Vicksburg bikers take to the streets

Published 12:00 am Friday, June 25, 2004

Despite a few scrapes, a crash that resulted in a titanium rod being inserted into his leg, and enough road rash to pave a driveway, Jim Clausner insists that cycling is good for the body.

After all, he points out, most of his injuries in more than 20 years of pedaling around Vicksburg have come from a few incidents.

“I’ve been run over by a guy with one eye, and fallen four times,” Clausner said. “Lots of people ride for decades and never go down. I’ve been riding for two decades, so I feel like I’m good until 2010 or 2020.”

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Clausner often bikes around town for sport or to commute to work, but on Saturday he’ll take a stab at competitive cycling. He and two friends, Jay Rosati and Billy Crabtree, will compete in the 30-mile road race at the State Games of Mississippi in Meridian.

The State Games, a sort of Mississippi Olympics, began last Friday and conclude this weekend. The event allows people from all over the state to compete in various events, among other athletes from their age groups.

That was a plus for the 52-year-old Clausner, who laughed and said he wasn’t going with the intention of winning any medals.

“It’s good that they have age groups. I might have a chance to win something,” Clausner said. “I’m just what you would call a real serious recreational rider.”

Clausner is serious enough that an accident more than 20 years ago barely slowed him down.

He was out biking one day when a car, driven by a man with only one eye, turned into him. Clausner broke his left leg in four places, and doctors failed to set it properly. He recovered from the injury and continued cycling, but the injury lingered for years.

In December 2002 23 years after the accident he finally had surgery to repair the leg. A 12-inch titanium rod and five titanium screws were inserted to fix it. The surgery kept Clausner off a bike for about six months, but not forever.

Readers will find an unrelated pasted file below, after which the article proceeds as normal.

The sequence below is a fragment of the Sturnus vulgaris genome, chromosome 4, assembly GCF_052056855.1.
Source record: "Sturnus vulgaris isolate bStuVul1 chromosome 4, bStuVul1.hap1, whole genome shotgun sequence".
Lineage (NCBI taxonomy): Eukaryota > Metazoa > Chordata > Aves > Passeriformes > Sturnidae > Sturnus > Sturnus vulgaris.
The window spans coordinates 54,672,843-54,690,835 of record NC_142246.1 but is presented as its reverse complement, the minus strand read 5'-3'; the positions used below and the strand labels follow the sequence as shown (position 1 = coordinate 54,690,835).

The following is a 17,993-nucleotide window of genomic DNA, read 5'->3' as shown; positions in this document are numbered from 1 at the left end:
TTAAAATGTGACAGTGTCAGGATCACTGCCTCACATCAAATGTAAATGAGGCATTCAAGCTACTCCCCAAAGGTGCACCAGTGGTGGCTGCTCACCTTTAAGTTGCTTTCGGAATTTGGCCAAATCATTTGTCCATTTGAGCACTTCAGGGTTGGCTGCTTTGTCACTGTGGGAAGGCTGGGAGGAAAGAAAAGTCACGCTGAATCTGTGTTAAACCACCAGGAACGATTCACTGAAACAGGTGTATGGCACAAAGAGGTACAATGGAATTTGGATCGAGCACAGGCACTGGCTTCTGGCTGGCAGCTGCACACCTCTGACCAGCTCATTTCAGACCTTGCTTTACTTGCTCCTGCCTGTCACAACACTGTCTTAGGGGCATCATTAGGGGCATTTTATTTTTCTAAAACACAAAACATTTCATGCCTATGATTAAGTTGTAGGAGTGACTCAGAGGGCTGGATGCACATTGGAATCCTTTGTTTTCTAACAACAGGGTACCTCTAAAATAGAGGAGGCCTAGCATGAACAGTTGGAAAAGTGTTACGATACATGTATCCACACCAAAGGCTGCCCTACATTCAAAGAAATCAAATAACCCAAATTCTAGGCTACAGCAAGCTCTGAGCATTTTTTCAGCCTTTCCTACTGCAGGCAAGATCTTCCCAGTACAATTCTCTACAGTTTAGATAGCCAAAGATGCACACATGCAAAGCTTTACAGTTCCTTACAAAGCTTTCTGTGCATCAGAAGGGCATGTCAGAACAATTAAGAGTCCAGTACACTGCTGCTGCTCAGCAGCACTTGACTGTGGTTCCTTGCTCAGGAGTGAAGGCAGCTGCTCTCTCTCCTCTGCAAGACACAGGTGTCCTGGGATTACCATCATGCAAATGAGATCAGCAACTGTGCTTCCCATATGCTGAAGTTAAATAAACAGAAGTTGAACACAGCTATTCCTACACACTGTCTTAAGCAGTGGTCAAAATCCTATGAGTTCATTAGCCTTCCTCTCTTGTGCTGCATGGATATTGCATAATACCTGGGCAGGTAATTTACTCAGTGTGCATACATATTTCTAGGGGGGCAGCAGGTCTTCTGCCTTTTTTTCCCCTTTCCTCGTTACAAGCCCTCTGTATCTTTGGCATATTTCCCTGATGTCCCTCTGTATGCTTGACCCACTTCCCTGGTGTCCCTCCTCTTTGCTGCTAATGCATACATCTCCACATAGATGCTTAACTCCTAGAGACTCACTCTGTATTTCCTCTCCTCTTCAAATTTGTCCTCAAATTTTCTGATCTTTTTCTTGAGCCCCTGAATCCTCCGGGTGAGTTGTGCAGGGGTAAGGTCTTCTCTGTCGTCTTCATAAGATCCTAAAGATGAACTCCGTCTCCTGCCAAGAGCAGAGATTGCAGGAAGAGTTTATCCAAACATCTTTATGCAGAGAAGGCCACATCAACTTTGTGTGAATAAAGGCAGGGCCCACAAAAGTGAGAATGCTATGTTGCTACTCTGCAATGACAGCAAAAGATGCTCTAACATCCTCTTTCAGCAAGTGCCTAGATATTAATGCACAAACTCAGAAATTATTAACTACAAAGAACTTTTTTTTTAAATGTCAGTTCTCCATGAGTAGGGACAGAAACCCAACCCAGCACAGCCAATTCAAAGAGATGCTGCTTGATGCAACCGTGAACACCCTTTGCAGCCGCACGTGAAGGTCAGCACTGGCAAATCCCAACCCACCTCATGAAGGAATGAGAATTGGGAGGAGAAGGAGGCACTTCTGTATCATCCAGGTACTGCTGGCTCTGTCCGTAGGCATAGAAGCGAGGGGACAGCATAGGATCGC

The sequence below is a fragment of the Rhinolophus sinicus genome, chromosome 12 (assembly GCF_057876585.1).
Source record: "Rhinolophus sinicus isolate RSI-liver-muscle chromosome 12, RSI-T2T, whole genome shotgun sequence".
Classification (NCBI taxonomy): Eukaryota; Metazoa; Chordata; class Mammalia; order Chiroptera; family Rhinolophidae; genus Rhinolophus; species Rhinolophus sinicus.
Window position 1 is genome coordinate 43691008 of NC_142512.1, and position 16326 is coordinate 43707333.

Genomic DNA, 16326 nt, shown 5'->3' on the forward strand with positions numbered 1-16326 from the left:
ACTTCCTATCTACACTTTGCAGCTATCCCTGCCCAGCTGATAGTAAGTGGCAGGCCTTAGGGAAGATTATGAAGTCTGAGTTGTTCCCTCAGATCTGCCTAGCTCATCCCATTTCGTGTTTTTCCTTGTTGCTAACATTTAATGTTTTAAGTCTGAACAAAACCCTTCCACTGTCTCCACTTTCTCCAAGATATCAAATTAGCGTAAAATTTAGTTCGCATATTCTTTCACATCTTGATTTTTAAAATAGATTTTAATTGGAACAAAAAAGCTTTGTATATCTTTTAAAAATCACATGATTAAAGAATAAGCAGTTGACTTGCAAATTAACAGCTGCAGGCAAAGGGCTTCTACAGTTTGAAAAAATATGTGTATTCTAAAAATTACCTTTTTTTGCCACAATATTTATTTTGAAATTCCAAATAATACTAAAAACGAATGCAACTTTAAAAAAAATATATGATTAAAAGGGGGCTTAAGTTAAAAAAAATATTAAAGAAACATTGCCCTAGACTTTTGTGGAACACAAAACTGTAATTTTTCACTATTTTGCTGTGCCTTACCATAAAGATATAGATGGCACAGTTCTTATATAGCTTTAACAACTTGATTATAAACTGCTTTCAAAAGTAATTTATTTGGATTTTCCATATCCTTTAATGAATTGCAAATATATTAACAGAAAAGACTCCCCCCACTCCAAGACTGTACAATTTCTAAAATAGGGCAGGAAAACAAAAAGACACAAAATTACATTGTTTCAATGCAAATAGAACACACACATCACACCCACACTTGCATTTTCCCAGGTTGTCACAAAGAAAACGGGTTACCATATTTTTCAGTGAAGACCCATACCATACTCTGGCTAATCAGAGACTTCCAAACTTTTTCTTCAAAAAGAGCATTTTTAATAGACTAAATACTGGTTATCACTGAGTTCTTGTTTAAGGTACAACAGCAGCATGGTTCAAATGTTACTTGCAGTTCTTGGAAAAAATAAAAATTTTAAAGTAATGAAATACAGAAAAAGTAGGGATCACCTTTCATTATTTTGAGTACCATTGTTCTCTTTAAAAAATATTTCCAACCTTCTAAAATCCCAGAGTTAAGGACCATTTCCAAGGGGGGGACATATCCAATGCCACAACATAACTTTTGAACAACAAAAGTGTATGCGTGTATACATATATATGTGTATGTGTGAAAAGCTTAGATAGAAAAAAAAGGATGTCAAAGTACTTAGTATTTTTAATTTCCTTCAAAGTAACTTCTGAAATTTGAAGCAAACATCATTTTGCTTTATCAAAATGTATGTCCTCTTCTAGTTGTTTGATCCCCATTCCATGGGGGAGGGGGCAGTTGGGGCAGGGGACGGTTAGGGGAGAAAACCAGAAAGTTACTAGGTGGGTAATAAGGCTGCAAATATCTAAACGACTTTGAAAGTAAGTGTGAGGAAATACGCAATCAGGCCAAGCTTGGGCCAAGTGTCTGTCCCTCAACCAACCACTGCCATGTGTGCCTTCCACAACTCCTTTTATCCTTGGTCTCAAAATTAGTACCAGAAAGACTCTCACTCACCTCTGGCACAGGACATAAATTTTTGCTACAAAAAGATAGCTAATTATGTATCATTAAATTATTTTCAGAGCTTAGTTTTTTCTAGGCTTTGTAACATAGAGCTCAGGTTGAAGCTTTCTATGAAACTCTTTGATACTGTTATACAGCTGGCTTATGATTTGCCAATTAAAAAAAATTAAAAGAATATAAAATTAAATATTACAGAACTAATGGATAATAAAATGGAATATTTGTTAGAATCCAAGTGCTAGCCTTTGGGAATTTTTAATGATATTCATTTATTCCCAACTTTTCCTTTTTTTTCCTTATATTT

By last summer he was riding again, and now he estimates he bikes about 100 miles per week. Later this summer, he plans to do a triathlon in Pensacola, Fla. Biking is just in his blood, he said.

“A, it’s fun. It’s fun to go fast,” Clausner explained. “B, it’s a good way to keep your fitness level. And C, it’s easy on your body. And, I’m an engineer so I appreciate all of the materials and construction of the bikes.”

Clausner, along with several other cycling enthusiasts, is also trying to generate interest in the hobby in Vicksburg. They are seeking to form a loose-knit cycling organization in the city, where bike-riders can get together for evening rides.

Clausner was part of the last cycling organization in the city, the River City Bicycling Club, which disbanded about 10 years ago because of waning interest.

“We’re just trying to get better communication between riders in the city,” said Scott Somershoe, another local cyclist.

“Our Wednesday evening rides are basically people that I’ve met through there,” Somershoe said, referring to weekly rides in the Vicksburg Military Park and the former downtown bike shop, The Broken Spoke. “Now we’re branching out.”